CafÃ© culture has slithered into the Indian market place, making coffee a preferred beverage choice for the present generation. Cafes have created huge demand where there was none. They have become a statement of young and upwardly mobile Indians. The real revolution has been, not to get people in India into coffee shops, but to get them to pay so much for the privilege. However, this culture hasnâ€™t had much effect on tea, a beverage that is intrinsic to Indian culture.
The challenge for Wagh Bakri Tea group was to create the same cafÃ© culture for tea and create a positive, lifestyle-centric imagery for the beverage. The challenge for Wagh Bakri was also to introduce the Indian audience to the various tea types and flavours that are available. Market experts predict at least 10 crore new coffee drinkers in India in the coming future, who are potential tea drinkers as well. It thus becomes imperative to tap this market.
â€œMedia has brought a lot of global ideas, attitudes into the minds of consumersâ€, says Parag Desai, Executive Director, Wagh Bakri Tea Group. The group aims to bring home these ideas and customise them for the Indian consumers. An imagery is being created to make tea appear more exotic. Wagh Bakri is also targeting the youth who are earning and spending more by every passing day. The group is aiming to tap the lack of hangout joints and the lack of time in peopleâ€™s lives. After intensive research, the group realised that while 5-star hotels were not affordable for majority of consumers, tea shops under the tree were shoddy and not fit for families. Thus came the idea of launching tea lounges.
Wagh Bakri Tea has opened two tea lounges since the last two and a half years â€“ one in Mumbai and another in Delhi. The group is customising the cafes to the concept of tea-time that people in the region have. WBTL has been positioned as a place where tea lovers, food connoisseurs, tea aficionados and health conscious people can understand and appreciate tea. The location of the lounges has been given immense importance. Both the lounges are contemporary spaces, placed at prime locations with a premium ambience.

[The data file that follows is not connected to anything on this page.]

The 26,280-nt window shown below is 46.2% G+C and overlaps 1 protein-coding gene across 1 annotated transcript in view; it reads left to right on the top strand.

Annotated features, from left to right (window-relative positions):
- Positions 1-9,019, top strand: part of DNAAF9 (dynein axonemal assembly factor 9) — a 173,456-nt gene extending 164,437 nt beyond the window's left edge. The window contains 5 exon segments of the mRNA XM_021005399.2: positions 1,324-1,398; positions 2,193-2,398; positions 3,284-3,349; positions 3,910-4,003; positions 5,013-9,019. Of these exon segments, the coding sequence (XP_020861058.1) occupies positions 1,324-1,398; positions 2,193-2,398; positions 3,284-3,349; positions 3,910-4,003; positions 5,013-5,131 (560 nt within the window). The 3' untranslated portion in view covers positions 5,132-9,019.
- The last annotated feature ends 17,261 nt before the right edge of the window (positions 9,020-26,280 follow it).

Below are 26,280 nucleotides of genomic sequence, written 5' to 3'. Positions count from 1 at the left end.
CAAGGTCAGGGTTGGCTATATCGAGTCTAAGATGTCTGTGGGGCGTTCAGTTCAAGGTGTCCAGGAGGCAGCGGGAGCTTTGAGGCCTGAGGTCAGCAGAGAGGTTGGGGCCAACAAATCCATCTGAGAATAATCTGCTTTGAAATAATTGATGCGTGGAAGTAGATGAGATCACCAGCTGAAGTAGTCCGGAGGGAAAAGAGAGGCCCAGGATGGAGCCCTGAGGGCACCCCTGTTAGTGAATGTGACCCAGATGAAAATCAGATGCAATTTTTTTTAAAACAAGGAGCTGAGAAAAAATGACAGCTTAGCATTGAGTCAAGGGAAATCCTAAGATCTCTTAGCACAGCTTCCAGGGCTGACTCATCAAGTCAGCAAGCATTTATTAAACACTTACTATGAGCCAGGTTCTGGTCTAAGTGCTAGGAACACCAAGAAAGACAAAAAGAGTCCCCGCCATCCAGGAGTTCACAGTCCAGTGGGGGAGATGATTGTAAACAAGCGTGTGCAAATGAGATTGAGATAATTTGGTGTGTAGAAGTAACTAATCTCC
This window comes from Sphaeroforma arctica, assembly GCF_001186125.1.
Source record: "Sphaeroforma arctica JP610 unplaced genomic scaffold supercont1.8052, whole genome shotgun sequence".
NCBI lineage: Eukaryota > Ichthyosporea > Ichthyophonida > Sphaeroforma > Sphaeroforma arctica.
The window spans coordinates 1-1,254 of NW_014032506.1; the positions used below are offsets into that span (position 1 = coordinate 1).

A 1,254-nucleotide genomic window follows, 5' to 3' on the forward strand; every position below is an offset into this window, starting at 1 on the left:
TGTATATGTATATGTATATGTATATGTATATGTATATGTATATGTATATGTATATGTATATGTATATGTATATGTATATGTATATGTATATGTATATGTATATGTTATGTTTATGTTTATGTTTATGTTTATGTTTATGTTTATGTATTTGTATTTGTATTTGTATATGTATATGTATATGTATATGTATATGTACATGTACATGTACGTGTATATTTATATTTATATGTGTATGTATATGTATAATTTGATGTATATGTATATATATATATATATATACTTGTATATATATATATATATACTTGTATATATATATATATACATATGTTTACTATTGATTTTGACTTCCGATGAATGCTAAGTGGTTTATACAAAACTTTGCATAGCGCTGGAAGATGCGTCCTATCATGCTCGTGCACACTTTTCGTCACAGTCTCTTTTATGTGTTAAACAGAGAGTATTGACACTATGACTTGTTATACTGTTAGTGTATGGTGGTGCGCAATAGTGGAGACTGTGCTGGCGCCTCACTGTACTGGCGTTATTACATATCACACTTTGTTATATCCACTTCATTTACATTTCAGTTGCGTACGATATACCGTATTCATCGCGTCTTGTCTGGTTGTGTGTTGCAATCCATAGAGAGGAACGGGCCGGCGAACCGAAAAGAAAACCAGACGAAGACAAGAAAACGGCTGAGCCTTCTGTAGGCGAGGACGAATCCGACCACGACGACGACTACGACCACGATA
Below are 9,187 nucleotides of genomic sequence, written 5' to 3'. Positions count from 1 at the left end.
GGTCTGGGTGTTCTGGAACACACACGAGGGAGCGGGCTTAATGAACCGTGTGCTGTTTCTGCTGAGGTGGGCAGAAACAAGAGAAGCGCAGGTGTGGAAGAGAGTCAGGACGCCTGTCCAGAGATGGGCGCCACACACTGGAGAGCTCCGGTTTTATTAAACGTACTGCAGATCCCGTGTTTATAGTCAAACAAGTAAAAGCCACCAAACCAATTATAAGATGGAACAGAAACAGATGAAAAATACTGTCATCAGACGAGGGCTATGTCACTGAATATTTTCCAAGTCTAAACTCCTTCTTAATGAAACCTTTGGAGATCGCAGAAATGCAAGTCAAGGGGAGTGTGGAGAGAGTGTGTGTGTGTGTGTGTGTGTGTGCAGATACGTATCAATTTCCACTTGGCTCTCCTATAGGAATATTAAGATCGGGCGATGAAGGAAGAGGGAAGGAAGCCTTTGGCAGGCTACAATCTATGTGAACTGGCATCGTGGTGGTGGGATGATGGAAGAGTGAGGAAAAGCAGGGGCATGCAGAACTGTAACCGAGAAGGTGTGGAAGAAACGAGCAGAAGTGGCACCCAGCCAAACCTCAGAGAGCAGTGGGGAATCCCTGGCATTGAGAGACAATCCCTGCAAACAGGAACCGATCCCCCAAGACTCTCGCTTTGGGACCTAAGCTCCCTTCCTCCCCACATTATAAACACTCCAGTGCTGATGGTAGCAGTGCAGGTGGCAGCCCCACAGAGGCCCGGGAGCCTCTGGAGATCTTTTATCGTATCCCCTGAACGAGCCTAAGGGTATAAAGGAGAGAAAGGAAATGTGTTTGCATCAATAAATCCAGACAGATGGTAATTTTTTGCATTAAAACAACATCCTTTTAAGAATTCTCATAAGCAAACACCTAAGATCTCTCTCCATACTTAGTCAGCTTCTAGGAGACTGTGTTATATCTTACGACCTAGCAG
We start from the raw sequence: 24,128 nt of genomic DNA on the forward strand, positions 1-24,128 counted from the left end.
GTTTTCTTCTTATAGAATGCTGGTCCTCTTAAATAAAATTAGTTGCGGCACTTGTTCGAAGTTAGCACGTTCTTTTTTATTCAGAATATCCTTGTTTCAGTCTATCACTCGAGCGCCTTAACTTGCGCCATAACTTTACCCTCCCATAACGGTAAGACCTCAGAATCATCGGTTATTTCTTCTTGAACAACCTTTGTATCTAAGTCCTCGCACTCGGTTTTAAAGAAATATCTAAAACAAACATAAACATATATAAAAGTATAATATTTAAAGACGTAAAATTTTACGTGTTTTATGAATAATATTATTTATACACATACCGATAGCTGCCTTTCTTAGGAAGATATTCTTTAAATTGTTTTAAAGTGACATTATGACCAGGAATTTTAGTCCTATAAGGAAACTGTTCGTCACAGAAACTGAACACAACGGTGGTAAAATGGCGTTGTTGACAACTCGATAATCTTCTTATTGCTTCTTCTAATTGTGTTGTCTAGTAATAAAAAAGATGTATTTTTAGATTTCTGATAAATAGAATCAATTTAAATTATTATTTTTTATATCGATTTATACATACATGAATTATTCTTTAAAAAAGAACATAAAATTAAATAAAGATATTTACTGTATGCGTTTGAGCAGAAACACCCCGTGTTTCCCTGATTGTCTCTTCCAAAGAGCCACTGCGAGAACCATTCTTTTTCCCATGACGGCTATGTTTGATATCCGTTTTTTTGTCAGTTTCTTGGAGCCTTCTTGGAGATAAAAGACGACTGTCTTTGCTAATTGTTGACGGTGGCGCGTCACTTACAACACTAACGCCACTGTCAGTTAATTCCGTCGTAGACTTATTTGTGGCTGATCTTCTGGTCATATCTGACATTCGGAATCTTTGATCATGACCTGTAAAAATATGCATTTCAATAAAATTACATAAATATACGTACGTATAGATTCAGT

In an attempt to customise the concept, the food on offer is of the Indian and Iranian Variety which is more apt for Indian tea-drinkers like samosas, kachoris, dhoklas, scones, cinnamon rolls and cookies. For Delhi, some locally popular food has been added to the menu. The motive is to re-introduce tea as a trendy social beverage and take it out to an urban contemporary space, out of home and away from road side tea stalls.
To position tea as an exotic beverage and for greater brand awareness, the staff has been equipped with necessary information about tea types and processes of preparation. Events like â€˜The Ice Tea festivalâ€™ and â€˜Winter Teaâ€™ festival help the brand to connect with consumers and create a strong emotional bond. The brand is also present on social platforms such as Facebook to reinforce the connect.
Desai claims to have over 200 patrons visiting the Wagh Bakri Tea Lounge every day. With over 40,000 active fans on Facebook, the brand seems to have struck a chord with Indian tea-drinkers. The brand has collaborated with â€˜foursquare.comâ€™ to come up with a digital campaign, where consumers claim their visit to the Wagh Bakri Tea Lounge. Desai estimates around 5,000 tea cafes in the next five years and feels that a revitalized imagery of the beverage would be needed to take the common-manâ€™s drink from the â€˜kettli-walaâ€™ boy to contemporary cafes.